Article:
Movies

The Lighthouse Is Both Artsy and Fartsy

Robert Eggers’ follow-up to The Witch stars Willem Dafoe and Robert Pattinson talking like pirates in a flatulence-filled fever dream.

Black-and-white image of Robert Pattinson and Willem Dafoe, from The Lighthouse.
Robert Pattinson and Willem Dafoe in The Lighthouse.
A24

“Hot Promethean plunder” are three words that emerge from Willem Dafoe’s mouth during one of his many logorrheic sprees over the course of The Lighthouse, a gruesome two-hander directed by horror wunderkind Robert Eggers (The Witch) and co-written by the director and his brother Max. At least I think that’s what Dafoe’s character is saying, given the difficulty of deciphering much of the dense and curiously accented dialogue. At any rate, the phrase serves as an apt summation of the movie he’s in, a maritime nightmare awash in mythological references, Moby Dick paraphrases, and “Rime of the Ancient Mariner” samples. (In its late scenes, The Lighthouse also becomes unmetaphorically awash in a variety of bodily substances: backed-up sewage water, excrement, semen, vomit.) This austerely designed but thematically florid psychological thriller aspires to a cosmic grandeur that at times directly invokes the myth of Prometheus, a mortal who stole fire from the gods. He was eventually brought low by his hubris, just as this at first fascinating and never less than bonkers movie is eventually sunk by its own theological overreach.

Every day is Talk Like a Pirate Day for Dafoe’s Thomas Wake, a, shall we say, eccentric lighthouse keeper who’s stuck on a rocky island not much bigger than a football field for a four-week tour of duty with his newly hired assistant, Ephraim Winslow (Robert Pattinson). Tom never says “you” when “ye” would do, and at one point reprimands Ephraim for being the verbal equivalent of a landlubber: The proper response to a command is not “Yes, sir,” he reminds his at first respectful apprentice, but “Aye, sir.” For the first half an hour, hardly a word is exchanged between the grizzled, clay pipe–champing veteran and the taciturn, cigarette-smoking newcomer, a former logger on his first foray into lighthouse duty. But when the words start to arrive in force, timed to the mounting claustrophobia, perversity, and madness of the film’s final half, they are profuse, poetic, profane, and occasionally ridiculous.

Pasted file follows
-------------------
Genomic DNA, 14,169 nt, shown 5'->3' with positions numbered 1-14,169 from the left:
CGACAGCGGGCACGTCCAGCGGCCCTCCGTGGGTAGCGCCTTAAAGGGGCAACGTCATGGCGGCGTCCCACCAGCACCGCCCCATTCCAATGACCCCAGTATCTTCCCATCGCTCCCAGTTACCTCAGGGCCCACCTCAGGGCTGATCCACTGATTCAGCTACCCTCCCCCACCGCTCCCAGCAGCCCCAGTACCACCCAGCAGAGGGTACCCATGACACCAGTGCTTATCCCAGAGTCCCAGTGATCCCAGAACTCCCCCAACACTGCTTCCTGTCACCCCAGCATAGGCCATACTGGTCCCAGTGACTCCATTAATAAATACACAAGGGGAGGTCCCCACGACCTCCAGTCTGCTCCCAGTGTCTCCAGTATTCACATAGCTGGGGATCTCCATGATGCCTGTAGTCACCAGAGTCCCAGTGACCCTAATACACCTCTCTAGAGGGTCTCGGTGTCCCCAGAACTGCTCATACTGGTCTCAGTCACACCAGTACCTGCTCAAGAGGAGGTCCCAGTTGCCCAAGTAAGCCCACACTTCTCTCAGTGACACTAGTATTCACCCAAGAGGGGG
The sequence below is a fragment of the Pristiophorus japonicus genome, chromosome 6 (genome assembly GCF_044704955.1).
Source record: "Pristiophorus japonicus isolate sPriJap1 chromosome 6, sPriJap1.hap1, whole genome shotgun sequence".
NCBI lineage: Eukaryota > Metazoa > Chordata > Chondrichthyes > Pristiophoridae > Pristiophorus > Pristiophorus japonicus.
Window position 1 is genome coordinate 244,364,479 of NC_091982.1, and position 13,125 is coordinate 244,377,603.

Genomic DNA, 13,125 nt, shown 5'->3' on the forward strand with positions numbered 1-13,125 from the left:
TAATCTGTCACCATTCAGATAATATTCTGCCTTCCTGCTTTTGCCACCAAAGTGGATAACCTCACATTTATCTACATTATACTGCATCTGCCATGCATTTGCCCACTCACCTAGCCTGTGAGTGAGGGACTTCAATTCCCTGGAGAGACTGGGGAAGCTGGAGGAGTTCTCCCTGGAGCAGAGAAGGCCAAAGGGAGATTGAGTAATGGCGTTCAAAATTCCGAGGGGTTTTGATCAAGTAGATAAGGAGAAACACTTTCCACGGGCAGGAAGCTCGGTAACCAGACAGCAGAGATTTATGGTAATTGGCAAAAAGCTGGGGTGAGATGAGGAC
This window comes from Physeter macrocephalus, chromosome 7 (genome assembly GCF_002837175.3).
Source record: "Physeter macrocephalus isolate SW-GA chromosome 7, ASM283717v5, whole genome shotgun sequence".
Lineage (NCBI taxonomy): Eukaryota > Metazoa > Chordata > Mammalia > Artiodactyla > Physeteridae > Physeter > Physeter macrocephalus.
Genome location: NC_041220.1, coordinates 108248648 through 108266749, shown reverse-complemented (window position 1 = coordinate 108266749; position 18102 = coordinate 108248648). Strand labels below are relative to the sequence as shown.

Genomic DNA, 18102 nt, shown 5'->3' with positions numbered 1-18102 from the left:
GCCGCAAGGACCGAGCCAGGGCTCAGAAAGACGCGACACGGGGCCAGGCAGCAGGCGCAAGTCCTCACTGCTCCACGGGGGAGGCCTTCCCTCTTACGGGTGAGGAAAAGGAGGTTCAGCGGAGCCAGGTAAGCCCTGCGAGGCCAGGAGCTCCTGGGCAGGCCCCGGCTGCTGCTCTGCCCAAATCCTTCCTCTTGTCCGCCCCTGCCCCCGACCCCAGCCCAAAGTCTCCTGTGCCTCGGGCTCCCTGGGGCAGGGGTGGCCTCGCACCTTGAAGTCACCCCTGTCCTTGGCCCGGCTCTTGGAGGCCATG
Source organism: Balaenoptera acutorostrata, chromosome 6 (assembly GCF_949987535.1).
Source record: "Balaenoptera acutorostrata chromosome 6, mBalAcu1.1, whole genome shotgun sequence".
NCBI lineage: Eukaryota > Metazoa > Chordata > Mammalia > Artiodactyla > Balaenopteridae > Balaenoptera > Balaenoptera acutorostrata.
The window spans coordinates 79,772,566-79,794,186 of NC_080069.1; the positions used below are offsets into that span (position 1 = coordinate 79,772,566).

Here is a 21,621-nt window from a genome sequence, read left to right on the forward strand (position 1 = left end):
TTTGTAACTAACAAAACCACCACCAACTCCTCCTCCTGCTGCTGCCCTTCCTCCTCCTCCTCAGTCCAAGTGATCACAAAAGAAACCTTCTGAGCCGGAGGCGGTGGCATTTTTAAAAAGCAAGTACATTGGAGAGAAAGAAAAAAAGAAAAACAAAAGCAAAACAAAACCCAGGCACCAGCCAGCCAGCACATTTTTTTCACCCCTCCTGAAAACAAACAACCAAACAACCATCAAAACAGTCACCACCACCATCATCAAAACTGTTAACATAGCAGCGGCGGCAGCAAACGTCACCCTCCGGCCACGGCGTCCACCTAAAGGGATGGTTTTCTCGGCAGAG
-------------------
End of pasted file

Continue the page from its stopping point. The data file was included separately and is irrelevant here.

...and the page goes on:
The year, to judge from context clues, is sometime in the 1880s or 1890s, though no on-screen title appears to spell out either time or location. The opening setup has a pleasingly austere simplicity: A ship emerges from a veil of gray fog, deposits Winslow, Wake, and their worldly belongings on the starkly featureless rock, and sails away. The rest of the movie will be spent in uncomfortably and at times tediously close proximity to two men living in close quarters in a squat whitewashed lighthouse that consists of a steep spiral staircase, a sparse kitchen and bedroom, and a locked upper level that houses the structure’s huge revolving light, fueled by an industrial-era coal engine. The younger man spends his days laboriously hauling and shoveling fuel to keep that engine burning, while the old salt sleeps days and spends nights manning the beacon for passing ships. Tom guards the upper chamber with a strange ferocity, refusing to let Ephraim enter and sleeping with the key in his bed. “The light is mine,” he warns his puzzled new assistant, later making the metaphor of sexual possession more explicit: “I am well wedded to this here light.”